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Phases of Aro
Aro offers a structure for life-long study and practise. This can be viewed as a series of phases which allow gradually increasing involvement as interest and understanding deepens – and as meditation and Buddhism become increasingly important to you.
It is useful to think of each phase in terms of base, path, and result. Entry into each phase requires a particular base, or degree of practice experience, conceptual understanding, and commitment. For each phase, the Aro path provides various programmes that support your study, practice, and increasing spiritual maturity. Each phase results in greater ability to live the view. Living the view means that the interplay of theory and meditation becomes an increasingly dynamic perspective on the experience of everyday life.
Maybe only a few will want to make the extraordinary commitment required to traverse the entire path. It is not helpful to make commitments for which we are unready – or to move more quickly, or to go further, than we are personally capable. Although not everyone aspires to the later phases, it may still be inspiring to see what is available. Also, when attending Aro events, it may be useful to understand something about the ordained teachers and Lamas – and the path they have trodden.
The path reflects form and emptiness. With regard to form the structure is provided by specific teaching programmes, events, and modes of relationship. The freedom of emptiness is provided by the unique life-path of each student. This unfettered opportunity reflects our individual personalities, interests, capabilities, and backgrounds. The path accommodates broad variations within a detailed and comprehensive curriculum.
The base, or starting point, of Buddhism is a nagging feeling that something about the way we live is subtly askew – and consequent curiosity about what else might be possible. It is not that there is something particularly wrong with life: dissatisfaction with jobs, marriages, or circumstances. On the one hand, we recognise that such situations can be improved with effort. On the other hand, it seems that no amount of improvement will resolve life completely. We may have experienced some successes, yet there seems to be something tenuous about them. A repeating cycle of identifying areas of dissatisfaction and fixing them is not a history upon which we would reminisce with relish.
Perhaps some entirely different approach is required? You may be interested in meditation, inspired by something you have read about Buddhism, or intrigued by radical claims that it is possible to enjoy all circumstances and to freely manifest all human qualities for the benefit of others. The only prerequisite to entering the path is this curiosity.
If you are new to meditation and Buddhism, you may find the following useful:
You need not be a Buddhist to benefit from these resources. For instance, we consider it a good outcome if you simply begin to meditate. You may find meditation valuable – whatever your spiritual path.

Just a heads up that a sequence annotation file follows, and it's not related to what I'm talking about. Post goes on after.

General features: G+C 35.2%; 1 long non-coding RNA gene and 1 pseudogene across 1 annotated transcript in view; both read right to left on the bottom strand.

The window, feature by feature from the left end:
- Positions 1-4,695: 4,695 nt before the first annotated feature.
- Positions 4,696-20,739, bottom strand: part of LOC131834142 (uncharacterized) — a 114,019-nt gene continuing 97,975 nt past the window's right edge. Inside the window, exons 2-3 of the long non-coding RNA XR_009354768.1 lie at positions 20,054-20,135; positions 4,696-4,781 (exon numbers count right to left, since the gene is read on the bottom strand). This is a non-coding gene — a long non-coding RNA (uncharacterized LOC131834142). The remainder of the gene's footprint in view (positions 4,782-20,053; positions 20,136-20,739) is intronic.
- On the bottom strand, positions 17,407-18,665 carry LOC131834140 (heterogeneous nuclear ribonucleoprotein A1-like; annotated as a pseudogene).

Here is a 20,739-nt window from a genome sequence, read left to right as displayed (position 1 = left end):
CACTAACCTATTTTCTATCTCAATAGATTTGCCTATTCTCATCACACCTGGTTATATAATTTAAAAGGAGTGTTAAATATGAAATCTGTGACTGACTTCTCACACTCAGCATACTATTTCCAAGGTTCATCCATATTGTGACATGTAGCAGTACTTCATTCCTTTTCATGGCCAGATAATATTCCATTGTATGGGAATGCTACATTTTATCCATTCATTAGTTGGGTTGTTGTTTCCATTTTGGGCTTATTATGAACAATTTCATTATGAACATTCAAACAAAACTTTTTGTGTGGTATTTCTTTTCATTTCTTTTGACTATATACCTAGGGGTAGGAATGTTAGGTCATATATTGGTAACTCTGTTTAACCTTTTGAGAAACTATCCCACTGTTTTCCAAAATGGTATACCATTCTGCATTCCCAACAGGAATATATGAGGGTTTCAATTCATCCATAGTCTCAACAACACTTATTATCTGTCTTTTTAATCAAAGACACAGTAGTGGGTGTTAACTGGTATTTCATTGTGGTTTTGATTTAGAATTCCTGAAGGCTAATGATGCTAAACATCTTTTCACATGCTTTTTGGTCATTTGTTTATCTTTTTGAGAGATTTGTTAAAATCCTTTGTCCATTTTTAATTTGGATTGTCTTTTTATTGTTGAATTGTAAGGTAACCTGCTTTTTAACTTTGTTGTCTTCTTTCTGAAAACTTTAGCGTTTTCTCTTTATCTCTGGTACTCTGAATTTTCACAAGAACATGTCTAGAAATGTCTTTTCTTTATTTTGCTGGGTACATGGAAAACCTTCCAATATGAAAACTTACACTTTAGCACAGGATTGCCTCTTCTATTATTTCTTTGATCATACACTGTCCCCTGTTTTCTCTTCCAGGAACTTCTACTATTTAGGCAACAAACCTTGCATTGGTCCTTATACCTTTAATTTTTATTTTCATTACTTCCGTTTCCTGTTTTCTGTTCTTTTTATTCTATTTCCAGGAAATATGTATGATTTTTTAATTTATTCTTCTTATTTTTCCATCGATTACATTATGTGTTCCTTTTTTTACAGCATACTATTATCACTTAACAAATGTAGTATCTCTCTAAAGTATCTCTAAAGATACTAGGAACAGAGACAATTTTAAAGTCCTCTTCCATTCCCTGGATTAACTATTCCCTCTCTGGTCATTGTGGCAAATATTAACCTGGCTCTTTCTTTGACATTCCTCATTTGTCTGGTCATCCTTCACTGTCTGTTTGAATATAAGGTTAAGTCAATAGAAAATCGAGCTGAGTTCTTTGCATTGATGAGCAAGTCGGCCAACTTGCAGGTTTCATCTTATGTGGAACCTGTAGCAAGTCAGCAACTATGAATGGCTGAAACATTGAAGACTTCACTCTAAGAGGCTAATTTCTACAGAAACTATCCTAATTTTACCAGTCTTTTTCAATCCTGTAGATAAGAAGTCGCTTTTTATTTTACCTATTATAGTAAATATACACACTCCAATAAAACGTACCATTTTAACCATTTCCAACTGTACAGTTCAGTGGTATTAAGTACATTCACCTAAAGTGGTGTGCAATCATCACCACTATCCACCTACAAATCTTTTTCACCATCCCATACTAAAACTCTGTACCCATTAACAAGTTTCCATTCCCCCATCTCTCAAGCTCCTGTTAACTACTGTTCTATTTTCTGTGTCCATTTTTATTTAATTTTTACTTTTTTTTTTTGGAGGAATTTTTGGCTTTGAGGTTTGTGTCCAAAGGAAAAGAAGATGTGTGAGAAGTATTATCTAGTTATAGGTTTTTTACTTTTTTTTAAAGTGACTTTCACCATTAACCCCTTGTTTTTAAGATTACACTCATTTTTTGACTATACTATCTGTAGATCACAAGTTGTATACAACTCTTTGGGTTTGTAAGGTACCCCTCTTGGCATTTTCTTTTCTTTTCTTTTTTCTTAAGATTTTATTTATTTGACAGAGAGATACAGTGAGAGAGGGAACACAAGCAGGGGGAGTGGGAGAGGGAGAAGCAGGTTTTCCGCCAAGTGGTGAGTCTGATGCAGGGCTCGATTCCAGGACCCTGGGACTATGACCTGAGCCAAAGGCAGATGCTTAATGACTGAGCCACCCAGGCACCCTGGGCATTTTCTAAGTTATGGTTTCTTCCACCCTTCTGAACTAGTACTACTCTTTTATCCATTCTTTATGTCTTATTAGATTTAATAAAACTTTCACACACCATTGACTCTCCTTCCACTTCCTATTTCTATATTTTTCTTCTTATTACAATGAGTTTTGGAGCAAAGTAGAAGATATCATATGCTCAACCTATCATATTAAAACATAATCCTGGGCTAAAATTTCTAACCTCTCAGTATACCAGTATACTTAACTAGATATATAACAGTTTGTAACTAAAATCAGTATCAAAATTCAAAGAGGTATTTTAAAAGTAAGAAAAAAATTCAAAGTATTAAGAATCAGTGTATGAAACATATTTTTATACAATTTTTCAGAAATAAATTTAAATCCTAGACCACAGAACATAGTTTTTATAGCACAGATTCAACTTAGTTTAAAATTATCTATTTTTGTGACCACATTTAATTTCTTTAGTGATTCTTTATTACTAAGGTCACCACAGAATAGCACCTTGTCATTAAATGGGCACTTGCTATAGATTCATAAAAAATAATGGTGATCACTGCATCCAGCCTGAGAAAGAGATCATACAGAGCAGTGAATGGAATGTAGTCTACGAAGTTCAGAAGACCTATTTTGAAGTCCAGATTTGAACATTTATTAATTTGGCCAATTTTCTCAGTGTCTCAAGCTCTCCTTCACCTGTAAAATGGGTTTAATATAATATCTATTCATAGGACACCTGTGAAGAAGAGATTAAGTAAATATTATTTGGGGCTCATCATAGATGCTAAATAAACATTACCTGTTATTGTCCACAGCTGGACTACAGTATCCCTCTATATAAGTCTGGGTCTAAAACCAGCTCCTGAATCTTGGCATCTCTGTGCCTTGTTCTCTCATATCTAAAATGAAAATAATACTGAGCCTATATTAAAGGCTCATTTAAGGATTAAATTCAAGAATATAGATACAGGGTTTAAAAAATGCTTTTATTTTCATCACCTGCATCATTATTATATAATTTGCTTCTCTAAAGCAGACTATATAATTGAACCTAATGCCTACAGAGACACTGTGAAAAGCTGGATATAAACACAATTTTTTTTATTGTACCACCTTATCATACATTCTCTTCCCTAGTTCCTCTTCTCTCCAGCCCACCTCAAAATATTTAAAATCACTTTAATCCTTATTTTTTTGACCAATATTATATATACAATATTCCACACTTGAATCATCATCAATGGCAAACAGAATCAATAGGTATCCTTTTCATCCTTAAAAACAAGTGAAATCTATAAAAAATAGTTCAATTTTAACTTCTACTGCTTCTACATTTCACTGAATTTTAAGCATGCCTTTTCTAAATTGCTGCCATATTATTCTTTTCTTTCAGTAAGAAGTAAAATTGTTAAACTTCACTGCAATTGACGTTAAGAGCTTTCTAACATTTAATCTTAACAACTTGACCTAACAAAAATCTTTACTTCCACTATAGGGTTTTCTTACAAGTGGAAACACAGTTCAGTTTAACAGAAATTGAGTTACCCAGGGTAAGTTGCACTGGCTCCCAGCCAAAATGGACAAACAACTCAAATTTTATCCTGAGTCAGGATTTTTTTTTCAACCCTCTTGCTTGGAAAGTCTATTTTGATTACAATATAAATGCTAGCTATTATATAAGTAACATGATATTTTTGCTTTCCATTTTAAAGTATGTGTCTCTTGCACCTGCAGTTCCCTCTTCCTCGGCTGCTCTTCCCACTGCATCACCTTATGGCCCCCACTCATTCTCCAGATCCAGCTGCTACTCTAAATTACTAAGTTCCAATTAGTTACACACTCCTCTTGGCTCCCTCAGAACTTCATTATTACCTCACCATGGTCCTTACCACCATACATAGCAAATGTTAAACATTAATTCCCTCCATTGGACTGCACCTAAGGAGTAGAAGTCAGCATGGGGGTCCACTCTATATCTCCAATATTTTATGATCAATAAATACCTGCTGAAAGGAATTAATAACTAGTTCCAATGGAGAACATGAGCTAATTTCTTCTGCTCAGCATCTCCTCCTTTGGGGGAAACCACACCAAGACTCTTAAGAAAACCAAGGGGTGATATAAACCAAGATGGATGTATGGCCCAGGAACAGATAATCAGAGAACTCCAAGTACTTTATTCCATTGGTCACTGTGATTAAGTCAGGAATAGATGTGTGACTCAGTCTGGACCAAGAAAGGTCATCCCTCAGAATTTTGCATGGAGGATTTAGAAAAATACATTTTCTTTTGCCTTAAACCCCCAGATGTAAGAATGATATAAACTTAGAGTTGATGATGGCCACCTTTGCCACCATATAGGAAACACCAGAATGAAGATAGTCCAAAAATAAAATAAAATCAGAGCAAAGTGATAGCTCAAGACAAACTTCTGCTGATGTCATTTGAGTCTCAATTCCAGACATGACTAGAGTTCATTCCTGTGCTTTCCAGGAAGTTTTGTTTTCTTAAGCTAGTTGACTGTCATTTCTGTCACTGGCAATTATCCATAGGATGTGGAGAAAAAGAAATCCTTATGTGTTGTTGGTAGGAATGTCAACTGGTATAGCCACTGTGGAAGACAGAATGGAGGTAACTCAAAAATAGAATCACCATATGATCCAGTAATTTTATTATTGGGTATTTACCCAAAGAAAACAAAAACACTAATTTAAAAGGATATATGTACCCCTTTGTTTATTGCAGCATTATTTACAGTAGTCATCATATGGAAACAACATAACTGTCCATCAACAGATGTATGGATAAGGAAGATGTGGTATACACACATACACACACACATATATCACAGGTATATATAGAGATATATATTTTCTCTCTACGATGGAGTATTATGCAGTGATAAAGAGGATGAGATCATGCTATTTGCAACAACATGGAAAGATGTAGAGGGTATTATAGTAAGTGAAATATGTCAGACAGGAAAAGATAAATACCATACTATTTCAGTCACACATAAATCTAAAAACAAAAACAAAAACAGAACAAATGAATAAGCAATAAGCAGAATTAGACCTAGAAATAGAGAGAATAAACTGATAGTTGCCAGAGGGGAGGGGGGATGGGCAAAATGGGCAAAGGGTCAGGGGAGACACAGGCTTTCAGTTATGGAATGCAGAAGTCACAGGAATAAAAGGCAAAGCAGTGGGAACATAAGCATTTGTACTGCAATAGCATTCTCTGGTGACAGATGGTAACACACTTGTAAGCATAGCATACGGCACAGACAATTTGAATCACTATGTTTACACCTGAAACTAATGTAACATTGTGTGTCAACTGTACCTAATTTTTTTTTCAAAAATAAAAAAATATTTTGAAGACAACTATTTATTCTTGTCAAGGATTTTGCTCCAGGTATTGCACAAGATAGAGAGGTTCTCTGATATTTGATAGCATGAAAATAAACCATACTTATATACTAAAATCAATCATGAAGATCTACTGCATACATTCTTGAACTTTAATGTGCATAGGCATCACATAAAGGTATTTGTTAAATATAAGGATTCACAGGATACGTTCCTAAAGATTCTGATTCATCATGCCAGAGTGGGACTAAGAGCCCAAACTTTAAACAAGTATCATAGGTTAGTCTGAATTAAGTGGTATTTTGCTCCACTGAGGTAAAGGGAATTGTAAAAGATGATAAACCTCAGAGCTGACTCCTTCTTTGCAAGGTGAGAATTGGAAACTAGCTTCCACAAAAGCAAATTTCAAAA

It is difficult to go far with spiritual practice in isolation. One needs a tradition and a community of practice. This choice is a highly personal one. It is based on a ‘fit’ between your personality and interests and those of the community. Investigating spiritual traditions may take time and energy over months or even years. The prerequisite to entering the next phase is your recognition that you are willing to make that investment.
After you have attended a public talk, or read much of this web site, you may find that you like what you have encountered. You may be interested in exploring whether you and Aro are a good fit – perhaps while also checking other groups. The resources you may find helpful in this phase are:
These resources will deepen your understanding of Buddhism, Vajrayana, and the Aro lineage, and will help you decide whether you wish to become a Buddhist, in Aro or another tradition. As a result of this understanding, you may at some point wish to ‘take refuge’. Refuge is a formal declaration of your confidence in the general Buddhist teachings and in your identity as a Buddhist. Refuge does not imply any commitment to Aro specifically.
Exploring Aro, you may develop relationships with others in our community. Whether or not you enjoy interacting with the community is a good indication of whether Aro is a good ‘fit’.
You may also find yourself inspired by the teaching of the Aro Lamas. At public events you will have the opportunity ask them questions. If you find the answers engaging and helpful, and if you have reached the point where you would like intensive, individual instruction, you are at the base of apprenticeship. It is useful then to discuss the experience of that phase in detail with Aro apprentices, who can explain what is involved.
The apprentice programme offers
Ordination and teacher training
Apprentices are always inspired on witnessing transformation in themselves and others. In many cases, that leads to a desire to move further into a service rôle.
Apprentices who have studied and practised intensively with Aro Lamas for at least five years may be candidates for ordination in the ancient non-monastic, non-celibate ‘white sangha’. Ordination is for those who regard their involvement as the most important aspect of their lives.
Some who wish to help bring the benefits of the teachings to others may enter the rigorous Aro teacher training programme. One aspect of teacher training is serving as a mentor in the Aro Members’ programme. Teacher training may eventually lead to becoming a Lama.